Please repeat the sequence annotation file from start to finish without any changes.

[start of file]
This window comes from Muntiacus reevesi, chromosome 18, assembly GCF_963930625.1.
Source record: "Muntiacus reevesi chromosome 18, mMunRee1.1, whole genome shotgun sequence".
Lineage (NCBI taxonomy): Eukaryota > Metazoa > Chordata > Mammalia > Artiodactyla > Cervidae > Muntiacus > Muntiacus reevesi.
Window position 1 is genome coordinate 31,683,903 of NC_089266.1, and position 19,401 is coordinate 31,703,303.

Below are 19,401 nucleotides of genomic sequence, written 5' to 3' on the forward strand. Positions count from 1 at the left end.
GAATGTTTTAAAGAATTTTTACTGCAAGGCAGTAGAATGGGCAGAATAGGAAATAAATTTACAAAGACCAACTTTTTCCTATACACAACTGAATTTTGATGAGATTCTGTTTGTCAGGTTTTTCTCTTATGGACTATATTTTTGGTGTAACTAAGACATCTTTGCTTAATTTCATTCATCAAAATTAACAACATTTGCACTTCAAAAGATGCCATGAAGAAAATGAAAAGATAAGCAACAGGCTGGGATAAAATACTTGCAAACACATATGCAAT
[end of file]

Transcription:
This window comes from Muntiacus reevesi, chromosome 18, assembly GCF_963930625.1.
Source record: "Muntiacus reevesi chromosome 18, mMunRee1.1, whole genome shotgun sequence".
Lineage (NCBI taxonomy): Eukaryota > Metazoa > Chordata > Mammalia > Artiodactyla > Cervidae > Muntiacus > Muntiacus reevesi.
Window position 1 is genome coordinate 31,683,903 of NC_089266.1, and position 19,401 is coordinate 31,703,303.

Below are 19,401 nucleotides of genomic sequence, written 5' to 3' on the forward strand. Positions count from 1 at the left end.
GAATGTTTTAAAGAATTTTTACTGCAAGGCAGTAGAATGGGCAGAATAGGAAATAAATTTACAAAGACCAACTTTTTCCTATACACAACTGAATTTTGATGAGATTCTGTTTGTCAGGTTTTTCTCTTATGGACTATATTTTTGGTGTAACTAAGACATCTTTGCTTAATTTCATTCATCAAAATTAACAACATTTGCACTTCAAAAGATGCCATGAAGAAAATGAAAAGATAAGCAACAGGCTGGGATAAAATACTTGCAAACACATATGCAAT